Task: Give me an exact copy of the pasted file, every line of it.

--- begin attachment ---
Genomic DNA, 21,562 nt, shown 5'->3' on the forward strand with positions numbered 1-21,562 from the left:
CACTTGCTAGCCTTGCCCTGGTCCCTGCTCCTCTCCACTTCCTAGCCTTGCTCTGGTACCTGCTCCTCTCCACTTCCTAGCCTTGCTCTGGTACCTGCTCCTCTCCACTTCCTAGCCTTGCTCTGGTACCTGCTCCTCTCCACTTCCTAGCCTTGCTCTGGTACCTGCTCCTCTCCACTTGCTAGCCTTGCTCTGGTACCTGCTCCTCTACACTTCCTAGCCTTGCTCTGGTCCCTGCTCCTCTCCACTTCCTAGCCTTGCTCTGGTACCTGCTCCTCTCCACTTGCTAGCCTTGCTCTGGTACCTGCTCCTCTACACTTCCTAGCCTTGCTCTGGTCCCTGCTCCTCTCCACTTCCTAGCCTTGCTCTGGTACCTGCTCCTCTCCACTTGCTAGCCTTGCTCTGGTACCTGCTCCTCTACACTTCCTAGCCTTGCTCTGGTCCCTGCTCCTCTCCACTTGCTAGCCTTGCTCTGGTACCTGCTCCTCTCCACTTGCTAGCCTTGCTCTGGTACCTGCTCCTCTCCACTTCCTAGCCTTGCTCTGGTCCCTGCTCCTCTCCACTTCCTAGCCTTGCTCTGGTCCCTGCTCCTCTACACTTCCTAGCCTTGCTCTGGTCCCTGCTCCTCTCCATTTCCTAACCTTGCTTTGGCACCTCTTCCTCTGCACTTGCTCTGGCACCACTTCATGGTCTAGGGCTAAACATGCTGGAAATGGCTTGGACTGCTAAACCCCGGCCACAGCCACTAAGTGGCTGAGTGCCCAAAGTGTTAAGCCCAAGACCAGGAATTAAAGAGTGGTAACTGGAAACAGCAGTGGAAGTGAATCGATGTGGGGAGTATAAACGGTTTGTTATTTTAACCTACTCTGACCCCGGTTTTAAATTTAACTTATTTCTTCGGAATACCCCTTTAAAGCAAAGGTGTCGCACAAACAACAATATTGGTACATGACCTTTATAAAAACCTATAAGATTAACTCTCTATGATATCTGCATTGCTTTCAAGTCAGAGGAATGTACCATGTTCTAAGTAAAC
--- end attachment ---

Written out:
Genomic DNA, 21,562 nt, shown 5'->3' on the forward strand with positions numbered 1-21,562 from the left:
CACTTGCTAGCCTTGCCCTGGTCCCTGCTCCTCTCCACTTCCTAGCCTTGCTCTGGTACCTGCTCCTCTCCACTTCCTAGCCTTGCTCTGGTACCTGCTCCTCTCCACTTCCTAGCCTTGCTCTGGTACCTGCTCCTCTCCACTTCCTAGCCTTGCTCTGGTACCTGCTCCTCTCCACTTGCTAGCCTTGCTCTGGTACCTGCTCCTCTACACTTCCTAGCCTTGCTCTGGTCCCTGCTCCTCTCCACTTCCTAGCCTTGCTCTGGTACCTGCTCCTCTCCACTTGCTAGCCTTGCTCTGGTACCTGCTCCTCTACACTTCCTAGCCTTGCTCTGGTCCCTGCTCCTCTCCACTTCCTAGCCTTGCTCTGGTACCTGCTCCTCTCCACTTGCTAGCCTTGCTCTGGTACCTGCTCCTCTACACTTCCTAGCCTTGCTCTGGTCCCTGCTCCTCTCCACTTGCTAGCCTTGCTCTGGTACCTGCTCCTCTCCACTTGCTAGCCTTGCTCTGGTACCTGCTCCTCTCCACTTCCTAGCCTTGCTCTGGTCCCTGCTCCTCTCCACTTCCTAGCCTTGCTCTGGTCCCTGCTCCTCTACACTTCCTAGCCTTGCTCTGGTCCCTGCTCCTCTCCATTTCCTAACCTTGCTTTGGCACCTCTTCCTCTGCACTTGCTCTGGCACCACTTCATGGTCTAGGGCTAAACATGCTGGAAATGGCTTGGACTGCTAAACCCCGGCCACAGCCACTAAGTGGCTGAGTGCCCAAAGTGTTAAGCCCAAGACCAGGAATTAAAGAGTGGTAACTGGAAACAGCAGTGGAAGTGAATCGATGTGGGGAGTATAAACGGTTTGTTATTTTAACCTACTCTGACCCCGGTTTTAAATTTAACTTATTTCTTCGGAATACCCCTTTAAAGCAAAGGTGTCGCACAAACAACAATATTGGTACATGACCTTTATAAAAACCTATAAGATTAACTCTCTATGATATCTGCATTGCTTTCAAGTCAGAGGAATGTACCATGTTCTAAGTAAAC